Nutrisystem's NuMi is an online program that caters itself to a person's lifestyle in order to help them lose weight. The site logs a person's meals, water consumption, activities, and other trackable things. It then uses this information to make meal recommendations, providing thousands of recipes. Now Nutrisystem has consolidated this offering into a mobile form with its newly available Android app.
Most of us approach Amazon as consumers. Whether it's a physical product or some digital goodie, we want to buy everything we can get our hands on. The site loves this about us, so it's made itself so compelling to use that the thought of shopping elsewhere is often proceeded by "Meh, I'll check Amazon first." The thing is, Amazon's selection wouldn't be nearly as comprehensive without the many merchants who also use the site to sell their wares.
National Public Radio has had an official Android app for years now, but it wasn't particularly pretty then, and it doesn't look any better now. Fortunately the organization has now released a separate piece of software that doesn't look like it's put together by donations and held together by aging strings of code. NPR One is a new radio streaming app that puts out stories from the national organization and its many local affiliates to provide a personalized, easy-listening experience.
The problem with sharing files over the internet is that everything is permanent. Digify doesn't fix this issue, but it sure attempts to by taking the Snapchat approach to privacy and applying it to files. Rather than giving someone permanent access to a document, it gets a time limit from the sender and initiates a self-destruct at said time. It even goes so far as to provide information on who has opened the file and how long they've interacted with it.
Those of you who don't have kids may feel free to hit the back button right about now. Don't worry, I won't mind. Not every post is going to catch your interest, and unless you have little tykes (or big tykes) running around the house, this isn't going to be one of them. Go ahead. We'll wait.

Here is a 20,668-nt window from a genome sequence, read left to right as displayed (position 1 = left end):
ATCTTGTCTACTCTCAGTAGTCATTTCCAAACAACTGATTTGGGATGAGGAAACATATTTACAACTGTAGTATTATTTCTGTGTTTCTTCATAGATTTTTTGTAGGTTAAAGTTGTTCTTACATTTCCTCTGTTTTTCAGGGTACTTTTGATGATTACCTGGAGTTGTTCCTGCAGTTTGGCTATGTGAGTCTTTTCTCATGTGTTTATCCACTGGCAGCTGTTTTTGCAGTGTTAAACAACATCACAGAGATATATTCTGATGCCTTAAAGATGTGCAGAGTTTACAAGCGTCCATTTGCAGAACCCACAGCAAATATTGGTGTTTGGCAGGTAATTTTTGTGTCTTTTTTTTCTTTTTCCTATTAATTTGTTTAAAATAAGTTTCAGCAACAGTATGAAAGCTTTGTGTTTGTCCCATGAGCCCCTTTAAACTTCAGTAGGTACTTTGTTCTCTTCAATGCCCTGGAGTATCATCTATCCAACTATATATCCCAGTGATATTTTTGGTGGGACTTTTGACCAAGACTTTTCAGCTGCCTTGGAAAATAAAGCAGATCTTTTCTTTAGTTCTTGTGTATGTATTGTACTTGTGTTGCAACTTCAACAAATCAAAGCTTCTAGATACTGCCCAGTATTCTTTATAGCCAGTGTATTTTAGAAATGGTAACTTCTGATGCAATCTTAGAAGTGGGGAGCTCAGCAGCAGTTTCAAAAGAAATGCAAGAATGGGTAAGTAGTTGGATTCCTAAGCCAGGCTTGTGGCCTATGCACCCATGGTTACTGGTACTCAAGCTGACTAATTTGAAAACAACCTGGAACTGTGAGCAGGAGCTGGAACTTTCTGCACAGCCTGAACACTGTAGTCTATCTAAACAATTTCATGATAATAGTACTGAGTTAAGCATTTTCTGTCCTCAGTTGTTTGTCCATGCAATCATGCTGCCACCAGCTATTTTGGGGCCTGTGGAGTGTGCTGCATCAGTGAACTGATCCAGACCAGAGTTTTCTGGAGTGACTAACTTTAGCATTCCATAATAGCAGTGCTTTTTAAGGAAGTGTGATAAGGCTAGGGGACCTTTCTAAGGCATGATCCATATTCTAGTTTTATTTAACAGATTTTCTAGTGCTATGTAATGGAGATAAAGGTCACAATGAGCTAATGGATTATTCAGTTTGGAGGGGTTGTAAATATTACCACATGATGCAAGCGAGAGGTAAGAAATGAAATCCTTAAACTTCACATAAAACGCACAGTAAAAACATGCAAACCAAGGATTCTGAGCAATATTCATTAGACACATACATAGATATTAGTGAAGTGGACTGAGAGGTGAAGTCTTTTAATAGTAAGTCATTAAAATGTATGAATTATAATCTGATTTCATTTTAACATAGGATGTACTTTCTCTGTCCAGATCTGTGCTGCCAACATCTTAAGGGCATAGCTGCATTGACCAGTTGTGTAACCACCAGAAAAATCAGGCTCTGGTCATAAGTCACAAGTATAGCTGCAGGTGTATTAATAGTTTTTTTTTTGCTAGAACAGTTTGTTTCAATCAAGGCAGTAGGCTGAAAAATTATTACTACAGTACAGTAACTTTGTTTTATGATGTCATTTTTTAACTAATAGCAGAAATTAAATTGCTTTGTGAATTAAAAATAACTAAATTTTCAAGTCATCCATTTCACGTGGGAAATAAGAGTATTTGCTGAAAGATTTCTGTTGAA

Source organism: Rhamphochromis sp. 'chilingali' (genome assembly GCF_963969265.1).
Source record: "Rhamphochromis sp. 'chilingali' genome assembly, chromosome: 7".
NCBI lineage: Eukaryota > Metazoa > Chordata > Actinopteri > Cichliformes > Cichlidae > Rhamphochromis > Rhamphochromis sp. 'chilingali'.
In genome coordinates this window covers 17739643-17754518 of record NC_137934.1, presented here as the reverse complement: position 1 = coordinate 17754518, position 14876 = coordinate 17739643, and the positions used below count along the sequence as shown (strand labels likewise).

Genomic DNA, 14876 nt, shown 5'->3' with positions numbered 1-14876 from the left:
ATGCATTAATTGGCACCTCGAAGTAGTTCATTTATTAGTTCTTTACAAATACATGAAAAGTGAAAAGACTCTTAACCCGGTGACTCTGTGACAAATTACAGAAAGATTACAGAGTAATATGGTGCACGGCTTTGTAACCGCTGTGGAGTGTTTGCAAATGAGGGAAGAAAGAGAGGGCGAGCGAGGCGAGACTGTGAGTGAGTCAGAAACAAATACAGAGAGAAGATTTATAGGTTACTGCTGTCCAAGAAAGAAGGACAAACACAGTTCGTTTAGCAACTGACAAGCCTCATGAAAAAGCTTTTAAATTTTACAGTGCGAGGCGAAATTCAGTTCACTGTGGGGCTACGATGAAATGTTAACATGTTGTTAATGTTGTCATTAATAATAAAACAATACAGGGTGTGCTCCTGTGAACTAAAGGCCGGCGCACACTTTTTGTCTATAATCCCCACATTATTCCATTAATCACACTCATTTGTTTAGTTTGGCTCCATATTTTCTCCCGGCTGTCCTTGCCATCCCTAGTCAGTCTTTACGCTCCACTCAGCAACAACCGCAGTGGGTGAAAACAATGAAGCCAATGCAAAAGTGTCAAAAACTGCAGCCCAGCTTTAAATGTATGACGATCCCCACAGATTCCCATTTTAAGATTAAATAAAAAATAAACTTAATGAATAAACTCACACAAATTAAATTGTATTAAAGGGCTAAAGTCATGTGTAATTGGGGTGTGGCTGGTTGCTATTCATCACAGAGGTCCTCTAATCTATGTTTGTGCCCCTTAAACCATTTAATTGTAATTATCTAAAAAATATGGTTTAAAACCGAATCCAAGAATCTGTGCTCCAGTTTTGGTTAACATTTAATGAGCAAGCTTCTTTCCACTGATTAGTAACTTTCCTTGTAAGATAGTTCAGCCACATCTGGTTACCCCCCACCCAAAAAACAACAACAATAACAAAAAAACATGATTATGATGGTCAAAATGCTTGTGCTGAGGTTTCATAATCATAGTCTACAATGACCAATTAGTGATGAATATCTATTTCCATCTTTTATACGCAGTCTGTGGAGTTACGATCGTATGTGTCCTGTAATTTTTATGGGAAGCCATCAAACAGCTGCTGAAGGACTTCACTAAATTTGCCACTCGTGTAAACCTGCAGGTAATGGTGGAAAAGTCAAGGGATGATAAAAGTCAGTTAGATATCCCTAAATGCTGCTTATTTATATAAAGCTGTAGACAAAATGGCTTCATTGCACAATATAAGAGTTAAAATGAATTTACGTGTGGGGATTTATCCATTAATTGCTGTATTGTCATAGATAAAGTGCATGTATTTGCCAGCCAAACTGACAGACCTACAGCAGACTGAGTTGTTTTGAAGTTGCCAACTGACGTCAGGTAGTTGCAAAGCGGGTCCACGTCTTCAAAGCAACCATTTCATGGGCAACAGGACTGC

Great, now that there's no one left reading this except parents, I'm suddenly very aware of how I, too, don't have children.
There are ways to share your real-time location with people, but doing so typically requires some degree of hassle. People either have to predict how long they want to share their data with someone or manually remember to turn it off later. Google account holders can send a map via Hangouts every couple of minutes and experience some degree of success, but Jink looks like a more elegant solution. The app lets multiple people share their location with a few taps, and the connection will automatically end once everyone meets up.
Here's the scenario: you're trying to explain something over the phone to your mom, coworker, friend, roommate, or some other person and they just don't get it. This can push even the most docile human being into a fit of frustrated rage, but now there's a solution. It's called Clarisketch, and it's so brilliant I'm not sure why no one thought of it before.
The concept is simple: take a picture, draw on it while recording a voiceover, then share it with the aforementioned bonehead.
There's always a game on somewhere, and keeping up with all of the action doesn't come cheap. Watching the big event often requires a cable subscription, regardless of whether a fan is trying to watch on their television or a mobile device. 120 Sports offers a bit of a respite from this difficult situation by letting people keep up with the latest goings on in the sports world without having to cough up a cent.
Sometimes the name really does say it all. Calendar for Android Wear is a simplistic calendar that people with Android Wear watches can strap to their wrists. It shows the date, keeps track of events, and comes in one of five colors. The app doesn't do much else, but in this case, that's attractive.
The app's usefulness is limited out of the box, as users are restricted to a monthly view and must pay a single in-app purchase of roughly $2 to get access to the daily view with details.
What's the average temperature in Mysore, India in December? That's a rather specific question, and while I don't know why you would need to know this information at a moment's notice (unless you're cheating at trivia), Microsoft's latest Android app is prepared to help with that. The answer, it says, is 22 degrees Celsius. In American, that's a comfortable 72. Need to check out another location? Microsoft's Climatology app can handle that too.